NORTHBOROUGH – Gathered under the lights at Casey Field in Northborough last week, Shrewsbury and Northborough’s Challenger Baseball teams faced off.
Taking place last Thursday, the game marked the first time the teams have played at night under the lights.
When the players arrived, they had huge smiles and were ready to play.
“Playing a night game – a game under the lights is huge,” said Shrewsbury Coach Chip Collins. “It just means so much.”
Region’s Challenger Division dates back 8 years
Founded in 1989, Little League Challenger is an adaptive program for players with intellectual and physical challenges.
Shrewsbury’s Challenger Division was started back in 2014. Last week’s game then featured older players who have been playing since the beginning.
Camden Chenevert initially played on Collins’ tee ball coach pitch team in Shrewsbury Little League.
“I convinced his mom and dad to let him play on my team,” Collins recalled. “We let him come up, hit off the tee, do the buddy thing and run around the bases.”
Chenevert played on the team for a couple more years until the little league turned into what Collins described as a little more competitive baseball.
“When he aged out, we couldn’t figure out how to make baseball fun for him while still being able to be safe,” Camden’s mother, Lauren, said.
So, Challenger was started in Shrewsbury.
Lauren wanted to include their friends from school.
“It was a great opportunity to bring everybody in the community together,” she said.
The community in Shrewsbury Little League was “amazing” because the kids supported Camden, Lauren said.
“We wanted everybody to feel that kind of love in the community,” she said.
How Challenger works
In the Challenger program, players are matched with a volunteer buddy.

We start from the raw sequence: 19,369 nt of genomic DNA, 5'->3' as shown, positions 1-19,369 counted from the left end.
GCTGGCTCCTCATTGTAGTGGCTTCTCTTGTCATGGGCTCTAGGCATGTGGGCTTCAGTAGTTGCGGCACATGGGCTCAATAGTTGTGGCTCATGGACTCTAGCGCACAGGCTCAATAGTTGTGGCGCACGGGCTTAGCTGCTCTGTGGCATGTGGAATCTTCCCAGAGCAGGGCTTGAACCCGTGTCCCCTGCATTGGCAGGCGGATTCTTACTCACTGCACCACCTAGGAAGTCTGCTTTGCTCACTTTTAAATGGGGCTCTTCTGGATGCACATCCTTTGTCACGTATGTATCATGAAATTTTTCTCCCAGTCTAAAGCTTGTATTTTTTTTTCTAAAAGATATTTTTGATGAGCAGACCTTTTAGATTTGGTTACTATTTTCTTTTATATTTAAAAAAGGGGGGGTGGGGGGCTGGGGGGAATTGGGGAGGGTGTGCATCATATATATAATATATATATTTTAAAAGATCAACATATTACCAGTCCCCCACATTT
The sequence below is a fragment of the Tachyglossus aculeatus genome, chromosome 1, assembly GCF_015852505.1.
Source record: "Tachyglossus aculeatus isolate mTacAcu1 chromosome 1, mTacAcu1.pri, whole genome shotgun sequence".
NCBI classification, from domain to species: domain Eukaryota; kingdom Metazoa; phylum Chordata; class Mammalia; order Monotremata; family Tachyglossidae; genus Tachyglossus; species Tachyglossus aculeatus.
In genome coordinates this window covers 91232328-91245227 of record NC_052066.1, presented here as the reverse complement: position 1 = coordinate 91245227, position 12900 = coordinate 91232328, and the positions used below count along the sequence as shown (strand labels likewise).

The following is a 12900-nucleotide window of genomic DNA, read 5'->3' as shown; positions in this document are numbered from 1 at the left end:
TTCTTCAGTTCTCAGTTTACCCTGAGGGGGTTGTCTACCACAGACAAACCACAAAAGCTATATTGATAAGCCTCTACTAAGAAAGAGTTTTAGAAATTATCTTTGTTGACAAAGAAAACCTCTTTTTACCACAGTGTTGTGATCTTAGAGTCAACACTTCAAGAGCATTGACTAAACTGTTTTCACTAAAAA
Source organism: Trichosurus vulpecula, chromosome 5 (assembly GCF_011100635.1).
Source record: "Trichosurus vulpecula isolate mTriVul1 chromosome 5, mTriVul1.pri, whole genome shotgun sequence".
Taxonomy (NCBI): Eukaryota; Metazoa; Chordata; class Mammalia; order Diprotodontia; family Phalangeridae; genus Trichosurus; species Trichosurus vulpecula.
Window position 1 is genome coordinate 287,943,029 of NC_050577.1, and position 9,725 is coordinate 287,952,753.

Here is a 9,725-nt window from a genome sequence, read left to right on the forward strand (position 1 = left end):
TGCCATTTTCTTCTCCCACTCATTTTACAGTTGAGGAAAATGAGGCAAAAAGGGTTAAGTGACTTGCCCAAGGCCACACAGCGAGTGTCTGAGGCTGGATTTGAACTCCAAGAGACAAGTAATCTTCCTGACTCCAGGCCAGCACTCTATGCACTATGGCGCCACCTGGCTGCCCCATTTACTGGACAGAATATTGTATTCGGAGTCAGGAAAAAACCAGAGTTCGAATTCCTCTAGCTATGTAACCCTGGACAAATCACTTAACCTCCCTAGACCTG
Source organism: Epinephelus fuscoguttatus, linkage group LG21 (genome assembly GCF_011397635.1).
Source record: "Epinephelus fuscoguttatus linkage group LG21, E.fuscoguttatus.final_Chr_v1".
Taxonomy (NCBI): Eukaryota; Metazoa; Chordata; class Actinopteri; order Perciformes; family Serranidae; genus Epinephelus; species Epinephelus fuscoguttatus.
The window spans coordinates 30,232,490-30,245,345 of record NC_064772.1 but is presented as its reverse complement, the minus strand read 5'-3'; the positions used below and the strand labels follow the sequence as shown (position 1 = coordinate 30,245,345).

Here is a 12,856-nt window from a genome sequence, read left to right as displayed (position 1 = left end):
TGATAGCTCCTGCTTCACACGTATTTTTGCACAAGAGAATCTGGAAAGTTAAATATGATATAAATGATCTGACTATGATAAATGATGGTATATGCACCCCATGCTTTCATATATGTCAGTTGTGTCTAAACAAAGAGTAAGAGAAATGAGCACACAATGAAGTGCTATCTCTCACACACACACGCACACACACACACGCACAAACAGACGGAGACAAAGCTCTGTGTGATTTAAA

The buddies are usually a middle or high school student who is there to help the players.
That can involve helping guide players as they run the bases. As Collins described it, a lot of the work of a buddy involves socialization.
For buddies, the commitment is an important one. Last week, middle school aged buddies gathered for their Challenger game immediately after games and practices.
“They’re invested into it just as much as the coaches are,” Collins said.
As Collins and the Cheneverts were looking to start the Challenger League in Shrewsbury, so was Northborough.
Coach Jim Furlong said Northborough had 12 players in their first year.
Now, the Northborough and Shrewsbury teams play against other groups in Westborough and Grafton on Saturdays.
Between the four towns, Collins estimated that there are about 100 players who play throughout the season.
“I love the looks on the kids’ faces,” Furlong said. “I love the intensity. They’re all ball players, and they’re here to play.”
“I love to watch it,” he continued. “I love when there’s a play made.”
Ryan Summers, who played for the Northborough team, has been playing for eight years.
“If you want to play baseball and you’re disabled, you can come play here,” Ryan said with the help of his sister. “It’s welcome to everybody.”
As the players came to bat, Furlong introduced them with nicknames like “Superman.”
Jayden Baez’s nickname is “Muscles.”
As his mom, Randi, explained it, one of the other coaches started using the “muscles” nickname, though it’s been interchangeable with “noodles.”
“He’s got the skinniest arms,” she said.
She continued, “But he just loves the muscles that he thinks he has. So, you say that and he gets so excited.”
It lights a fire under him, Randi said.
“I don’t think they get the typical opportunities that a lot of kids get – being under the lights at Shrewsbury High School or Algonquin or Grafton High School to play a game – and they hear their names called over the intercom,” Lauren said. “I think that’s something special for every kid.”
The players feel like this is their time and stage, which is important for any athlete to feel, she added.
While celebrating a milestone last week, Challenger organizers emphasize that this certainly will not be the last time local Challenger teams hold a night game under the lights.
“We’ll definitely do this every year for sure,” Furlong said. “It was magical.”